The OECD has once again warned that rising borrowing costs could wreak havoc on global property markets this year.
Chief economist of the Organisation for Economic Co-operation and Development, Catherine Mann, told the UK’s The Telegraph that property prices had soared in Canada, New Zealand and Sweden in a way “not consistent with a stable real estate market”.
What she didn’t mention is that the OECD’s own research puts Australia in the middle of that pack based on house-price-to-income ratios – making it at least as likely to be affected by the US Federal Reserve-led rise in global interest rates.
In its last economic outlook, the Paris-based think tank rated Sweden at 22 per cent above its long-term price-to-income ratio, Australia 29.4 per cent above, Canada at 30.5 per cent and New Zealand at 31.9 per cent.
In the UK market, where that ratio is only 21.3 per cent, the London market is already cooling rapidly thanks in part to Brexit uncertainty.
Ms Mann said it would be “interesting” to see “who bears the burden – who bears the adjustment cost”.
The Australian story
The same question needs to be asked in Australia, in light of our eye-watering levels of household debt.
There are mixed opinions as to whether the Reserve Bank will cut official rates again this year, but even if it does it will be fighting a tide of rising rates in wholesale funding markets.
Those rates affect a third of our banks’ borrowing costs and are likely to force more out-of-cycle mortgage rate hikes.
Who will bear that pain?
To understand what Catherine Mann, the OECD’s chief economist, means by “adjustment costs”, both asset prices and lending rates have to be taken into account.
That’s because banks lend money based on two main criteria: the income the borrower has to service debt at a given interest rate, and the likelihood of the asset increasing or decreasing in value.
Just before the global financial crisis hit, some Australian lenders were offering mortgages at loan-to-valuation ratios of up to 107 per cent.
They were so confident the market would continue rising, that they were happy for the safety buffer of equity to build up in the months or years after the loan was made.
Likewise, serviceability ratios were stretched to the limit at lenders such as Bankwest, because the mining boom was inflating wage packets relatively quickly.
The GFC changed all that. The lenders that were pushing those ratios too far, such as Bankwest, St George and Rams Home Loans, came close to collapse in 2009 and were snapped up at bargain prices by the bigger banks.
While the worst excesses of the GFC have not been repeated, banks and borrowers have once again become too comfortable with the idea that rising property prices and wages will get overstretched borrowers out of trouble.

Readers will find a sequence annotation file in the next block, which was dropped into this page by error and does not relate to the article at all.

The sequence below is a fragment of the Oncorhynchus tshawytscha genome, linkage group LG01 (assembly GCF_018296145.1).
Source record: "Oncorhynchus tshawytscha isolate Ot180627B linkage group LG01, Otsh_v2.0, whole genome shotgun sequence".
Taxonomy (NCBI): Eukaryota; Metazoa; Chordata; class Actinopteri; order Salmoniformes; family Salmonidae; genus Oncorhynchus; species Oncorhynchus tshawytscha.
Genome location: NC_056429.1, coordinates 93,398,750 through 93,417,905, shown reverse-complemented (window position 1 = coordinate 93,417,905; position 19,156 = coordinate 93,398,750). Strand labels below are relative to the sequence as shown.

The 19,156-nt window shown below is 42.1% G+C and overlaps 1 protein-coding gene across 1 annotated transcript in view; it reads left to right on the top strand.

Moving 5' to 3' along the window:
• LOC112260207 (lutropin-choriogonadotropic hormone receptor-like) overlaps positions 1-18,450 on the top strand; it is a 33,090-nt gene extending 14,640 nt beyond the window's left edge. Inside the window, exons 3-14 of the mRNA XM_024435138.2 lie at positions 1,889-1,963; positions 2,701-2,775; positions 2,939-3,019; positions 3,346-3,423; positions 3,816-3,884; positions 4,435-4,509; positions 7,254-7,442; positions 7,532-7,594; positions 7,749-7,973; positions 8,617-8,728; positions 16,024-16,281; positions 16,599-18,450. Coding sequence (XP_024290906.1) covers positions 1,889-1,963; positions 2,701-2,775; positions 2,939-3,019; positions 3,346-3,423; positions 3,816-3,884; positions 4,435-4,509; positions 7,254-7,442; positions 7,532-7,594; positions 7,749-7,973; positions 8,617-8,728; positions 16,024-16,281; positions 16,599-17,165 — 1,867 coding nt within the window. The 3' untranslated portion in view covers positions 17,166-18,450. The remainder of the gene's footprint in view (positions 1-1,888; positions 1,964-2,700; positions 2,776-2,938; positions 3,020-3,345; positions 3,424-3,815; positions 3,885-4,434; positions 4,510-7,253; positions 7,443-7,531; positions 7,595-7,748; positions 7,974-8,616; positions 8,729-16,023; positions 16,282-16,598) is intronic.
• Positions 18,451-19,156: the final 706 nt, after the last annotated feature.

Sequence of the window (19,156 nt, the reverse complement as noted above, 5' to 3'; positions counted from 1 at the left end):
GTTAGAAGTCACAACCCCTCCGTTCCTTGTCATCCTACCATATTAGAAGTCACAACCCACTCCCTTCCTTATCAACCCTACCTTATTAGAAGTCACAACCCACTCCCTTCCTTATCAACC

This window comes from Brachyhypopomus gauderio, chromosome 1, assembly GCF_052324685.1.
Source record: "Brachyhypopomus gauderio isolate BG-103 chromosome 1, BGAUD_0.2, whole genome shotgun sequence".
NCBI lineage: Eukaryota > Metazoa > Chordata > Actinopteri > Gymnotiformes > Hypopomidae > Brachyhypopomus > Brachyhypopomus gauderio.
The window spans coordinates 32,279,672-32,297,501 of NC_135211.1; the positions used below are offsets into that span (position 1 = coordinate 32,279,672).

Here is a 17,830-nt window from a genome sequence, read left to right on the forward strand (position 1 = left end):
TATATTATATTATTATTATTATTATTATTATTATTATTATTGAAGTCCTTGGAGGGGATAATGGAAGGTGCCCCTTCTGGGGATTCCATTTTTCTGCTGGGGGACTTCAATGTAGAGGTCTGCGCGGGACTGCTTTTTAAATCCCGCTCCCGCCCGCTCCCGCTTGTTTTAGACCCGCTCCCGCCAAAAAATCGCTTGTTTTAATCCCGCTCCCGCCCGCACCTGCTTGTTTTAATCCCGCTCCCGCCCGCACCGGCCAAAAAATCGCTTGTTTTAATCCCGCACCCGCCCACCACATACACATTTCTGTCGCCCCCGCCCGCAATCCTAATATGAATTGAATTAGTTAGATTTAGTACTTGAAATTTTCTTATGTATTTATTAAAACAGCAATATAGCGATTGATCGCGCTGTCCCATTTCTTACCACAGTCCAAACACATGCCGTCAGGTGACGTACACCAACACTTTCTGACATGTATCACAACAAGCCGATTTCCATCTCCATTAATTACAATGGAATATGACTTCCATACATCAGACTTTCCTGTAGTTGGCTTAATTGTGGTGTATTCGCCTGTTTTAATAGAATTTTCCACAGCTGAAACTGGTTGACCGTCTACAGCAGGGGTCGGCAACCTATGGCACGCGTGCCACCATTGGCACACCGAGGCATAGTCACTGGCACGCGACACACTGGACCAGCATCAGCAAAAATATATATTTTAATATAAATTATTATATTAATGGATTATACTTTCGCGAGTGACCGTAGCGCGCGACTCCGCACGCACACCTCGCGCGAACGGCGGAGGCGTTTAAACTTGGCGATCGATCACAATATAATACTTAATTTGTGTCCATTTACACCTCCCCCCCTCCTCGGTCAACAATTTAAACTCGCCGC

Ms Mann is essentially warning us not to get too comfortable, as the era of ultra-low interest rates comes to an end.
Debt as ‘income’
To illustrate the point, I’ll go back to the example of the “completely disorganised” borrower described to me by a lending manager last year.
Such borrowers, he said, would bumble along with maxed-out credit cards, a personal loan for their last holiday, a leased car, and a fairly opulent lifestyle overall.
In a rising market, they could, and did, remortgage every few years and use equity in their home to pay for their extravagance.
What’s changed? Well firstly, many Australian households are seeing a big slowdown in the capital growth of their homes.
The latest all-cities average dwelling price from CoreLogic, released on Tuesday, shows a national increase of 10.8 per cent over 12 months.
However, that is overwhelmingly concentrated in Sydney (up 15.5 per cent) and Melbourne (13.7 per cent).
For “disorganised” borrowers living in Perth, where values have actually fallen 4.3 per cent, there’ll be no more remortgaging to pay off their other debts – the era of equity withdrawal is over, for some years at least.
The situation is similar in Darwin, where prices rose less than inflation in the past 12 months (0.9 per cent), or Brisbane where prices were just a bit ahead of inflation (3.6 per cent).
If out-of-cycle rate increases start to bite into their budgets, households in many areas are facing a double-whammy – no more debt-financed consumption, plus higher monthly outgoings just to keep a roof over their heads.
As economist Steve Keen has argued for years, household consumption is financed by two things: wages, plus the net change in debt.
We are now going into an era when a growing number of households will have only their wages to spend.
With wage growth at record lows and mortgage rate increases on the medium-term horizon, for the over-indebted that’s going to come as quite a shock.
To read more columns by Rob Burgess click here.